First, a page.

LONDON — If anyone else had been on that desolate British beach one wintry evening nine years ago, they would have described a shorter-than-average man, slight, and still fully-dressed, walking straight out into the sea; seemingly heading towards oblivion. “I was up to about my shoulders,” the survivor recalls. “And I stood there for ages. Not quite having the courage to take that next step which would have taken me out of my depth.”
It was December but the sea was uncharacteristically calm and the tide was coming in, so no great gravitational pull dragged the figure away from the beach: “If it had been rougher… Well, I’m not much of a swimmer.”
By the time this parent, who had been blind since childhood and was suffering from partial hearing impairment and depression, returned to shore they had made a decision. Those wet, male clothes were thrown out, and from now on, Emily Brothers was going to live as a woman.
Today, less than a decade later, Brothers has been selected as the Labour Party’s Parliamentary candidate in Sutton and Cheam, South-West London, where she will stand for election in May. She is the world’s first blind, transgender politician.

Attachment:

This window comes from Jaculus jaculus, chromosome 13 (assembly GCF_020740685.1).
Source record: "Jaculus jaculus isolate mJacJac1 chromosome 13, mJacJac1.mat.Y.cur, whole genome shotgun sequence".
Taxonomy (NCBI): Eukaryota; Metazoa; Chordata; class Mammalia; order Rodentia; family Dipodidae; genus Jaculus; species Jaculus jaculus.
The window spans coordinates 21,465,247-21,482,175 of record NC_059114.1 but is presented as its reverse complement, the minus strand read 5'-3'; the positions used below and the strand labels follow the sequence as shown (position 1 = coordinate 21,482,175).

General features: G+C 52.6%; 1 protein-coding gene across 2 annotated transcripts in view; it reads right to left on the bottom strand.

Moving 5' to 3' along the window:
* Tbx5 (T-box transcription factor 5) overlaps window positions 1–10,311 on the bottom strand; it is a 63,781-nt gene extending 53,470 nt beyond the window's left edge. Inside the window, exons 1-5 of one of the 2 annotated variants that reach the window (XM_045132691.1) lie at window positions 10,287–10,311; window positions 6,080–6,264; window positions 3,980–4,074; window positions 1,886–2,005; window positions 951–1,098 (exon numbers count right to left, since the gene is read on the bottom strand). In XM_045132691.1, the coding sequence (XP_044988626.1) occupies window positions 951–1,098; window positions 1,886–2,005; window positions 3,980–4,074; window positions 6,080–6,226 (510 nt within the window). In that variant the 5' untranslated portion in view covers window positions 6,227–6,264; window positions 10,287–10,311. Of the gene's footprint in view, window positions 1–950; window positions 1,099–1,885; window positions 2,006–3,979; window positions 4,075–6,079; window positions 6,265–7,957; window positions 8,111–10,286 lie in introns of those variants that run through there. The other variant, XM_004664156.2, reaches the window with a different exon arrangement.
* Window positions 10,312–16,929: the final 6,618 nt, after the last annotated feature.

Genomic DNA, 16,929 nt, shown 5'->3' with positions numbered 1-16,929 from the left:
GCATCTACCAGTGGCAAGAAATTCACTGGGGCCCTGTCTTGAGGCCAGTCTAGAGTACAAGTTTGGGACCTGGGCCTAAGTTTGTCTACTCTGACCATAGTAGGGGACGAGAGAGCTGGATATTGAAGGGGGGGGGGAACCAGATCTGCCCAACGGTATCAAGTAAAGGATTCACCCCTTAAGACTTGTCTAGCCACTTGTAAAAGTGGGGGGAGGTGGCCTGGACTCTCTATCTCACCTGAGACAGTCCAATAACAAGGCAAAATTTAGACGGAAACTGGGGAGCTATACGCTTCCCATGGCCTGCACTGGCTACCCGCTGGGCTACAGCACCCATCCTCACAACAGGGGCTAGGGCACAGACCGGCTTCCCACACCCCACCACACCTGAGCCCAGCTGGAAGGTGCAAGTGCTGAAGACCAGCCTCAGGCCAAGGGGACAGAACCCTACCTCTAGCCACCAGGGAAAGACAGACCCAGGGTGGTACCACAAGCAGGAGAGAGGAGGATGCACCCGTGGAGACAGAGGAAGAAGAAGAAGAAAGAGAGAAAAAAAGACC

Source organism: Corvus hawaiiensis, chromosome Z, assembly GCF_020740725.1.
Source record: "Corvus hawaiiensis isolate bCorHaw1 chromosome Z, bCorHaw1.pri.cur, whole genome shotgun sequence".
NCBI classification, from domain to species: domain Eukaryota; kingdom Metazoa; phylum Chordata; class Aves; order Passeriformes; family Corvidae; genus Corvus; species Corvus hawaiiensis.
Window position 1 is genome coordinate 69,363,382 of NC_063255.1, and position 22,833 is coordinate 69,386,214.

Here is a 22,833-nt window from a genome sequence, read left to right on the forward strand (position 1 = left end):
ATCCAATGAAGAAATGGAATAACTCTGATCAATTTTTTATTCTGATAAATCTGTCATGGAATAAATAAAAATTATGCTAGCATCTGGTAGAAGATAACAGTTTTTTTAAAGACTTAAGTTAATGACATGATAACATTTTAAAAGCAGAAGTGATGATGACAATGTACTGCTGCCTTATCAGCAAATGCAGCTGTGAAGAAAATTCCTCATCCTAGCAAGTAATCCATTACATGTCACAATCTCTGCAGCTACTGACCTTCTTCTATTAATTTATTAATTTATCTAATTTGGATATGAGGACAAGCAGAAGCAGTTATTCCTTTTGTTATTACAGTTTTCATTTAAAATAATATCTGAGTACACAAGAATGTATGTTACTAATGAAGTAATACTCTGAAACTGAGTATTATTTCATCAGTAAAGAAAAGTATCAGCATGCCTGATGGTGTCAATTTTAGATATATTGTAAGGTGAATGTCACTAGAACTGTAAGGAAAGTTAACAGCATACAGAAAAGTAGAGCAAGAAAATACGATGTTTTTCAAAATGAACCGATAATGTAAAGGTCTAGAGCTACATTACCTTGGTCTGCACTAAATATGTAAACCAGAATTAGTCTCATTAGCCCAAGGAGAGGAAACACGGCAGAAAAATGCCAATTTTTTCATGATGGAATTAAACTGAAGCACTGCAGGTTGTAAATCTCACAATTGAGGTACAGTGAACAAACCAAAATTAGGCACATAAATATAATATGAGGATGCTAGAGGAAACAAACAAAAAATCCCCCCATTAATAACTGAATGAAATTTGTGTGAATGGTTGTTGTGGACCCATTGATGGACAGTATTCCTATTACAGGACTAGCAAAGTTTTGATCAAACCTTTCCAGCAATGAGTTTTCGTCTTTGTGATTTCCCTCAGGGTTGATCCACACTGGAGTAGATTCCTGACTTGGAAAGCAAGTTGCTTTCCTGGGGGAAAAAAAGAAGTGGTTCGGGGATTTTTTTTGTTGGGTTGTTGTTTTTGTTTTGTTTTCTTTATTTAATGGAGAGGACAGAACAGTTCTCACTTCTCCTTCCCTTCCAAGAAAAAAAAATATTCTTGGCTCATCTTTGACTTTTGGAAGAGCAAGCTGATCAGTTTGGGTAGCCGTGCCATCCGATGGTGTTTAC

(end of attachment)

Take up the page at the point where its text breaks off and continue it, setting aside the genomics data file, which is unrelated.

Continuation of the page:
After years on the margins of society, transgender people are finally being accepted into the mainstream—in Hollywood at least. Transparent won a Golden Globe last month, Glee is about to experience its first gender reassignment and reality-TV patriarch Bruce Jenner is reportedly undergoing his own transformation. Brothers confesses that she hasn’t been keeping up with the Kardashians, but she has a message for the Olympic gold-medal winning Jenner: “Welcome to womanhood, it is a great place to be.”
That doesn’t mean the transformation is easy, of course. More than 5,000 miles from sunny Los Angeles, Brothers is sitting in her modestly decorated suburban home, which doubles as her campaign office, mournfully describing marital breakdown, total rejection by her parents, and temporary exile from her children, who initially refused to be seen in public with her.